Sale Closing Costs and Additional Fees

Initial costs associated with the actual purchase of a home can add up surprisingly quickly. It is important to consider the following costs so there may not be an unwelcome surprise on closing.

  1. Utility and Property Tax Adjustments

    These costs are payable, usually through the lawyer, when the sale is closed. Depending upon the scheduling of the vendor’s property tax and utility bill payments, the vendor may or may not incur these costs. If the vendor prepays these expenses then the purchaser can be expected to refund the difference to the vendor on closing. However, if the vendor does not pay these expenses in advance, the vendor will be required to pay the purchaser any amounts accrued prior to the possession date. The exact amount will be calculated by the lawyers involved with the sale of the home.

  2. Mortgage Prepayment or Discharge Fees

    The vendor should be forewarned that if they plan to pay off any mortgage on the property to be sold with its sale proceeds, the vendor’s bank may charge a fee for closing the mortgage account and a penalty fee if it is paid off early.

  3. Inspection Fee
  4. It is recommended the purchaser have an inspection performed by a professional building inspector before the offer to purchase is formalized. The inspection may bring to light areas where repairs or maintenance are required and serves to assure the purchaser that the house is structurally sound. Usually, the inspector will provide the purchaser with a written report. However, the purchaser should ask for one if the inspector did not do so voluntarily.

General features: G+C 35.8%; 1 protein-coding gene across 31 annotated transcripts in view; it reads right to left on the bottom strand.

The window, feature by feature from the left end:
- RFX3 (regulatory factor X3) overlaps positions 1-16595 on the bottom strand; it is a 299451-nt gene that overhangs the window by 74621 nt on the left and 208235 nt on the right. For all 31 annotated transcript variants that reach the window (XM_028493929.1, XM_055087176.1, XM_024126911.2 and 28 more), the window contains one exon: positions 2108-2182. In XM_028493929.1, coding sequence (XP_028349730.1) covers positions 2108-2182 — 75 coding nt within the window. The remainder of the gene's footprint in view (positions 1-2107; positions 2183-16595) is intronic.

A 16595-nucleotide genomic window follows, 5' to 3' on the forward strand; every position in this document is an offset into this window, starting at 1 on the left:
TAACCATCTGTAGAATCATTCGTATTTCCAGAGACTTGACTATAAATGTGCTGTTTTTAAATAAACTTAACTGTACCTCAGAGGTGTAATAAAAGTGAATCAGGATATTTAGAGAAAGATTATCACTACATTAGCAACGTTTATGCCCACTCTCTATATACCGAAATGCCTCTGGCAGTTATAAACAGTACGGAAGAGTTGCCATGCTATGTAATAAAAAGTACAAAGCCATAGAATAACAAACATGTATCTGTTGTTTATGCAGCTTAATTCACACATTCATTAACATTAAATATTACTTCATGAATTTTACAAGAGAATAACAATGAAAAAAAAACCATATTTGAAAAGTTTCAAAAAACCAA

5. Interest Adjustment Costs

    Interest adjustment dates can be a dramatically reduce your cash flow so please take note of your lender's policy. Most lenders expect the first mortgage payment one month after closing the purchase. However, if your closing date is during the middle of the month, some lenders expect the first payment at the beginning of the next month, two weeks before you would normally expect. In the alternative, the lenders may charge a pro-rated interest to make up the difference. When arranging your mortgage, ask how interest is collected up to the interest adjustment date. By asking the right questions, you can avoid a cash-flow crisis on closing.

  6. Land Transfer Tax

    Land transfer tax is calculated on the purchase price for the land and buildings, and is paid by the purchaser. Currently, the rate of land transfer tax is 1/2 of one percent on the first $55,000.00, an additional 1 percent on the amount between $55,000.00 and $250,000.00, and an additional 1 1/2 percent on the balance of the purchase price over and above the $250,000.00 threshold. Where the property contains one or two single family dwellings and the purchase price exceeds $400,000.00, the tax is 2 percent on the excess.

    There are several ways in which you may qualify for a refund of the land transfer tax paid. Consult with your lawyer to see whether you can qualify for such refund.

  7. Property Insurance

    All homes must have adequate insurance coverage against fire and other risks of loss, theft and liability. Your mortgage lender requires that you provide your lawyer with proof that your insurance is in place by the closing date.

  8. Moving Costs

    Whether the move into your new home is a do-it-yourself affair or you hire movers, there will be costs involved. If you plan to move during the peak spring/summer months, you should contact the service provider two to three months in advance if possible.